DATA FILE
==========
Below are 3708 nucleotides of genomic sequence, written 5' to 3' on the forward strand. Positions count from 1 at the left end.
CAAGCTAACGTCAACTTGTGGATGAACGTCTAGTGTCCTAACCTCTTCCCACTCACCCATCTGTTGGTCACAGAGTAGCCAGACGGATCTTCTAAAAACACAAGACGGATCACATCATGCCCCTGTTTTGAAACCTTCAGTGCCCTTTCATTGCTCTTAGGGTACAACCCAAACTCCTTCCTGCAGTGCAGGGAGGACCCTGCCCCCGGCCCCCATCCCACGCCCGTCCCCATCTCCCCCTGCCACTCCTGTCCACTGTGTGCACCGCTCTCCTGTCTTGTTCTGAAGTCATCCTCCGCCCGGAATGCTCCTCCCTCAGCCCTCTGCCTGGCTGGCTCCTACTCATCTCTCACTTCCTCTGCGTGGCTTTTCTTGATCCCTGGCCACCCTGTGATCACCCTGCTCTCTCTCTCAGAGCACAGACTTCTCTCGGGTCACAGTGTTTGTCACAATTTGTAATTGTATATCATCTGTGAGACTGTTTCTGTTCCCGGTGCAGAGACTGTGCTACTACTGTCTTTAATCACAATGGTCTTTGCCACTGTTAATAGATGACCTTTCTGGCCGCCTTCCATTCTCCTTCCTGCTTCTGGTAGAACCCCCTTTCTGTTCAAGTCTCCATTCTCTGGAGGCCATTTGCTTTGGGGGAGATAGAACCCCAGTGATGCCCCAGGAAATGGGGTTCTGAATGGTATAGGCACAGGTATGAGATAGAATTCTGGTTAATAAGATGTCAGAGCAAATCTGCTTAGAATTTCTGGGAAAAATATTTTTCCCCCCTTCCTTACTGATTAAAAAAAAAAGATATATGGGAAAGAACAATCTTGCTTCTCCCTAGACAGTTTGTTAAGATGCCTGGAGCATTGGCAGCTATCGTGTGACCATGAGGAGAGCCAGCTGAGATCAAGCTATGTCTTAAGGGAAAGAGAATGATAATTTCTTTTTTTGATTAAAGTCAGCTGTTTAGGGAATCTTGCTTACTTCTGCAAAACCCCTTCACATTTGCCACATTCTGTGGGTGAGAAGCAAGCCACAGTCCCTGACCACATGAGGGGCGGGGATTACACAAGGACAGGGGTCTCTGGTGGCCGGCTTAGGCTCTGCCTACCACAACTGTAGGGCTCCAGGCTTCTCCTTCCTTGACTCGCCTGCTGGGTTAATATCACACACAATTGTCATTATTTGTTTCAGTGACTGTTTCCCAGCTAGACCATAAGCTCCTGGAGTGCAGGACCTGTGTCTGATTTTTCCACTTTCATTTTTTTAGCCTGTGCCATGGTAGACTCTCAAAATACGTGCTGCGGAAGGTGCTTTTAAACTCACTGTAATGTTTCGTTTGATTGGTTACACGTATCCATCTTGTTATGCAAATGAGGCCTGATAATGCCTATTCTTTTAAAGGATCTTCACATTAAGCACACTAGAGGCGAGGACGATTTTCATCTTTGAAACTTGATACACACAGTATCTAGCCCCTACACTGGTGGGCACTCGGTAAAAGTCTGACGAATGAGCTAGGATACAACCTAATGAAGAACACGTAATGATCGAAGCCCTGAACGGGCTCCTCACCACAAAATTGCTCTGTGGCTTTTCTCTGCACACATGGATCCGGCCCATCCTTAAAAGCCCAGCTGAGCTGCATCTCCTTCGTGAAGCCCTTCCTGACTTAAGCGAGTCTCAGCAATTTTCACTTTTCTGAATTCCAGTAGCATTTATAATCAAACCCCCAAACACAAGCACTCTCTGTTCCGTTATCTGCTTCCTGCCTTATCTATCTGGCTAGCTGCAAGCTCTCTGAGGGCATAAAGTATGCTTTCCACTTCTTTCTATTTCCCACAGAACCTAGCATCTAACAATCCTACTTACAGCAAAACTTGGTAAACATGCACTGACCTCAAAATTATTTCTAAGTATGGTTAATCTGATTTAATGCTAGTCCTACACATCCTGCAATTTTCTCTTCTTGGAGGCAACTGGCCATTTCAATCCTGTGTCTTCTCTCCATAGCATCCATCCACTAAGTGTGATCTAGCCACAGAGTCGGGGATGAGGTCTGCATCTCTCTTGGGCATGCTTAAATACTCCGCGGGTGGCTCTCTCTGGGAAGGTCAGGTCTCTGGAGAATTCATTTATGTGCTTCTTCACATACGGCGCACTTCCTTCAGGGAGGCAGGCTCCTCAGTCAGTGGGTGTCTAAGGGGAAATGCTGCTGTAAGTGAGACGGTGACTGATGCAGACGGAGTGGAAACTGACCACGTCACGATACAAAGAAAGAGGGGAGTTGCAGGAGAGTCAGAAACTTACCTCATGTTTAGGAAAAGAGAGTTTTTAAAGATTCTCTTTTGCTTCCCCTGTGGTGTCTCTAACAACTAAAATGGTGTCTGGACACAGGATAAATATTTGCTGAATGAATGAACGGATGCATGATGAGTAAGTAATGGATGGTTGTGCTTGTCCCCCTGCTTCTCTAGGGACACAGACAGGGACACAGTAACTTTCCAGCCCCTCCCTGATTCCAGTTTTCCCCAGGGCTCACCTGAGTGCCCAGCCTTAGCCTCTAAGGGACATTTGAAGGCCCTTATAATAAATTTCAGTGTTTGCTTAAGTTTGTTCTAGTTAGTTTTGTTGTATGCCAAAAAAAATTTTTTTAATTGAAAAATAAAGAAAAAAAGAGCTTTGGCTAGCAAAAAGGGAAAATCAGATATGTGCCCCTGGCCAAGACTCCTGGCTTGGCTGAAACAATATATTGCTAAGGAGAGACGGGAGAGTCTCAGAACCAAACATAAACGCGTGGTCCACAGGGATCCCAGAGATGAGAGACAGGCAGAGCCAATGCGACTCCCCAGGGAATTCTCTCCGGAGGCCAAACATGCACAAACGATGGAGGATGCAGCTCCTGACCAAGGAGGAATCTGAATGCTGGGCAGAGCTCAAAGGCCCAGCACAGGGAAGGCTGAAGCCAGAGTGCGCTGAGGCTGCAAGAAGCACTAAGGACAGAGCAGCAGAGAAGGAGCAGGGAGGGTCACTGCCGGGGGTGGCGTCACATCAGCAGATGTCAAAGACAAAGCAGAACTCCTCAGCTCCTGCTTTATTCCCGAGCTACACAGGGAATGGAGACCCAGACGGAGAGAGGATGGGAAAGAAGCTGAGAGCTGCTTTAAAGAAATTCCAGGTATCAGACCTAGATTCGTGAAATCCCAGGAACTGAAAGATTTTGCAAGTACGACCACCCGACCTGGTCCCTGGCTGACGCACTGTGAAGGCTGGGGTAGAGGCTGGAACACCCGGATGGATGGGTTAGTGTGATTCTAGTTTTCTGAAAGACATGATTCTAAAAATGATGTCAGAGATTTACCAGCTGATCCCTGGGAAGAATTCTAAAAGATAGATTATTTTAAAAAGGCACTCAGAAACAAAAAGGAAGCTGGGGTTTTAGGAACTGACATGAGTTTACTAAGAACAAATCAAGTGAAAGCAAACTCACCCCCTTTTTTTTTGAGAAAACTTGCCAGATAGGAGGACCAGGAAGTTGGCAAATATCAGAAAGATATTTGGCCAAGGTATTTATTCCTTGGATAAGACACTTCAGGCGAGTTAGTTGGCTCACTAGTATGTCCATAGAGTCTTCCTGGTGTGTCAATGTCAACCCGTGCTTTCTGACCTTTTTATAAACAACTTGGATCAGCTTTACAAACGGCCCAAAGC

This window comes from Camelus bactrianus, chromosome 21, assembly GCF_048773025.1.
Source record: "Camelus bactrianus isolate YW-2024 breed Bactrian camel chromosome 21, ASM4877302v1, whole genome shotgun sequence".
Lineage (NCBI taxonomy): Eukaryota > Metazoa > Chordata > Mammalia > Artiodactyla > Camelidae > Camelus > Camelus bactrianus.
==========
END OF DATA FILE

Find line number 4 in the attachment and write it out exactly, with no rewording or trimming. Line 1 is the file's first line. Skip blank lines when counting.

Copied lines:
Source record: "Camelus bactrianus isolate YW-2024 breed Bactrian camel chromosome 21, ASM4877302v1, whole genome shotgun sequence".